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On a new cusp of a dream in the making, Pune can learn from Jawaharlal Nehru and Pakistan
Posted On Thursday, May 27, 2010 at 10:49:54 PM
We had started talking about the major works this country had taken up, post independence.
Interestingly, most ‘modern temples’ came up in Nehru’s times. He was more sahib than most Britons, perhaps, and passionately chased his dreams and vision about the setting up of a modern India.
The foundation of all major institutes (IITs, IIMs, AIIMS) of great repute, as well as townships, hydel projects, space projects — the list goes on — were laid during his time.
And today, when we see a school kid with laddoo in his mouth giving credit to the tutorial company for helping him gain entry into an IIT, we somehow fail to see the importance of having and setting up such places of fine minds in the first place.
Only three significant constructive developments happened after Nehru. They are self-sufficiency in agriculture achieved through green revolution, national connectivity through telephones, and now, IT. But essentially knowledge industry and IT are fruits of institutionalisation of knowledge and academic excellence.
The Golden Quadrilateral is still in progress and there are already too many diversions here — both literal and metaphorical.
Nehru could do it for a variety of reasons. He had seen the world. He had a grand vision and was concerned about how history was going to measure him.
More importantly, he could get the experts to work for him. He could create such great properties in industry, knowledge and cosmopolitanism, which are still functional and act as backbone for India’s thriving economy. He was a man of words, with a profound aesthetic sense.
He could lead from the front, could attract great talent and motivate them. He also gave them autonomy and ownership to execute and deliver.
When we compare India’s post-independence story to Pakistan’s, the difference is very much clear. We started with almost similar constants and variables.
Making political fortunes by short-changing the long-term welfare of the country, by waging wars, killing its own people and perpetuating hate has taken that country into a very different destiny compared to India’s.
The biggest difference is that the state finds people much more disposable in Pakistan. Its economy is based on grants which come in dollars. One of the major products with Made-in-Pakistan tag is Islamic terrorism, which would eventually attack all things American. It is a story of destruction more than that of construction.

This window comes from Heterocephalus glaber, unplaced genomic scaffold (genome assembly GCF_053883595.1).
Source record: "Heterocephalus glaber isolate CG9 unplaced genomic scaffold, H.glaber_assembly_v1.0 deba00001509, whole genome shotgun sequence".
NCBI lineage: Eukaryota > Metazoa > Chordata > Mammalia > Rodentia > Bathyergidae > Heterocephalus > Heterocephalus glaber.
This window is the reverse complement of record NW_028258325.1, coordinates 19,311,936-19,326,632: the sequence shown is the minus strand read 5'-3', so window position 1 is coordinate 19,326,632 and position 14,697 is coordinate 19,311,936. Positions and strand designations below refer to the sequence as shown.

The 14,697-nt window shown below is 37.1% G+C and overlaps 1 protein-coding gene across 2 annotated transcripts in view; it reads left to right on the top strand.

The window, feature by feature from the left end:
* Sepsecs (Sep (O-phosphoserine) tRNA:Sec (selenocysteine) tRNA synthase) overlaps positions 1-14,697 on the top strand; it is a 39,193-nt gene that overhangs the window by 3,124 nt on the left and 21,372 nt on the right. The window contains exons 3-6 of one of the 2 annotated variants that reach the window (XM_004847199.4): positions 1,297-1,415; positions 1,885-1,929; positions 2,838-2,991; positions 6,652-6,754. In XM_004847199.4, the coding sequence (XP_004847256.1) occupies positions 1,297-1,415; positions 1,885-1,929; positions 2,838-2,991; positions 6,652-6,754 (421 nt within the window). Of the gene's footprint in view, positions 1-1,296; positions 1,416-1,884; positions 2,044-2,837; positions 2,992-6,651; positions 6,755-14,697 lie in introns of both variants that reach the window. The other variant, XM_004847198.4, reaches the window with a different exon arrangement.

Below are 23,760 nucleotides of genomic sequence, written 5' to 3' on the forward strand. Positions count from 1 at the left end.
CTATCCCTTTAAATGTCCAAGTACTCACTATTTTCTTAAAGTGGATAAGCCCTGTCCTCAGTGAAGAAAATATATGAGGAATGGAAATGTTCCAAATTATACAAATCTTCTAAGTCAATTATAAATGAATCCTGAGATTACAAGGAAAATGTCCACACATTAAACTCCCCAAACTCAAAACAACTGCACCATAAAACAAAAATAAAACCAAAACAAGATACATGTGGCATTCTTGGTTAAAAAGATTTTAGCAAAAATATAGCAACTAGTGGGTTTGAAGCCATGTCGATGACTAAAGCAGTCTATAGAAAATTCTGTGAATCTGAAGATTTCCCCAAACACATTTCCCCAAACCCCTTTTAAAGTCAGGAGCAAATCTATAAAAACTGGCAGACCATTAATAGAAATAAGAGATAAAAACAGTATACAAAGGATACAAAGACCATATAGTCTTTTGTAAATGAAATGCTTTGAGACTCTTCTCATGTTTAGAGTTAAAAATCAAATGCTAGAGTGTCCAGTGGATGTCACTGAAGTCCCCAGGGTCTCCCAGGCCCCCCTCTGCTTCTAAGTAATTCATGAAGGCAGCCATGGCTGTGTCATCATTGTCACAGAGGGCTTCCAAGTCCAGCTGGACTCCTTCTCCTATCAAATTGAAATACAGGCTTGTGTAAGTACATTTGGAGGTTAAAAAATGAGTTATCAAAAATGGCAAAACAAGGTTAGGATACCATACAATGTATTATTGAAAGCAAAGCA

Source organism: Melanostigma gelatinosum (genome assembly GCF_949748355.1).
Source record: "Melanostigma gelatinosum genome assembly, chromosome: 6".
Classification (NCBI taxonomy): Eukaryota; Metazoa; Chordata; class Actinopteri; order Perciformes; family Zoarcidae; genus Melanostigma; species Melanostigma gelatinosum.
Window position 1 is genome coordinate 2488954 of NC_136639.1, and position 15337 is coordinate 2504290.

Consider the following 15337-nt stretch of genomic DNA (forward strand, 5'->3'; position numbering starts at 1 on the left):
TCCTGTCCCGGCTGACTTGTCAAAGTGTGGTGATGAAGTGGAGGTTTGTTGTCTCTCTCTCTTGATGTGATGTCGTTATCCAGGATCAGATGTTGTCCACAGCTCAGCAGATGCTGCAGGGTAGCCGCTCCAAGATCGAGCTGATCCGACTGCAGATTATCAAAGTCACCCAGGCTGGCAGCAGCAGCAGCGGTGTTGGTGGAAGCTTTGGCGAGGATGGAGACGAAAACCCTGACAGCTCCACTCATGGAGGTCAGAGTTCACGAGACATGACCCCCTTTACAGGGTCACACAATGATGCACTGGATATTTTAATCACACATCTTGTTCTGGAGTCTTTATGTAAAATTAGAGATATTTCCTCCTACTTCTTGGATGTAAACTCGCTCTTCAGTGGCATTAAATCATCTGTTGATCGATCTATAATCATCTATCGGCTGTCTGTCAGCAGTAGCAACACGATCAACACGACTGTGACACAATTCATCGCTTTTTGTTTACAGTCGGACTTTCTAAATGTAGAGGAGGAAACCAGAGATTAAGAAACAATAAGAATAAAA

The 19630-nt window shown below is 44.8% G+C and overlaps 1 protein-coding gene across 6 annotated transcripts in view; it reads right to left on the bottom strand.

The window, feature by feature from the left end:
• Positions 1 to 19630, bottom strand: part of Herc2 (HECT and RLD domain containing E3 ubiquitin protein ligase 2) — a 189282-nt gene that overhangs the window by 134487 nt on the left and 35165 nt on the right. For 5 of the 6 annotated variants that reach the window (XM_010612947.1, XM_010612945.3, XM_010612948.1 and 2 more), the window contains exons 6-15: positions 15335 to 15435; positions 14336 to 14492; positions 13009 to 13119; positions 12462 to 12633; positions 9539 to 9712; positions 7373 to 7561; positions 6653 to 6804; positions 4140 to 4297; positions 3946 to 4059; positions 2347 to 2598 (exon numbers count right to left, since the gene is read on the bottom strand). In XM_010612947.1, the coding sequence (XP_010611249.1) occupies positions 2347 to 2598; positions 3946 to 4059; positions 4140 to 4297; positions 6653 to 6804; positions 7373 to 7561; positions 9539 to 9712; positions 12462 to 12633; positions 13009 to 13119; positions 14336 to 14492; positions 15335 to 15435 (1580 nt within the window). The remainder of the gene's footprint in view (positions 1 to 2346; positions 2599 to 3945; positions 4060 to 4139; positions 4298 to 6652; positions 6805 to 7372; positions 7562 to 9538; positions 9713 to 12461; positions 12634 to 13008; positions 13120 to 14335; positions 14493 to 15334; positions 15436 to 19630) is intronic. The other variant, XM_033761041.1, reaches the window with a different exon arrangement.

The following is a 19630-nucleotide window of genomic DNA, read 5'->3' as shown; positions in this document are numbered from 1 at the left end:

When we look at projects coming to Pune, whether it is BRTS, or Metro, or funds of JNNURM, or processes of waste disposal, there is this clear approach which is so-not-like Nehru’s. Take a look at the buildings, the bridges and the flyovers which came up in Pune due to state funding in free India.
Yes, corporate and private sector enterprises have great things to show. Why do they have far less grandeur, aesthetic relevance and functionality than the city’s heritage buildings? Why some are examples of bad architecture? Pune, at any given time, has the best brains in the country; some of the best bureaucrats, scientists and technocrats have made their home here.
The question is how much does the city make use of them? What makes PMC and its leaders (given their history of ideological sommersaults and records of opportunism) think they can take the city to the best of its future, what it deserves?
Of course, we are all responsible for the leaders we have chosen and we would pay for their deeds. And some day, we will also learn from this mistake of choosing them. Sixty years after Independence, we are harvesting totally indigenous fruits of our democracy.
India will remember Nehru more than Pakistan would remember all its leaders in the coming centuries. Do we have one leader from Pune, who we are going to remember for taking us to the future that beckons this city?
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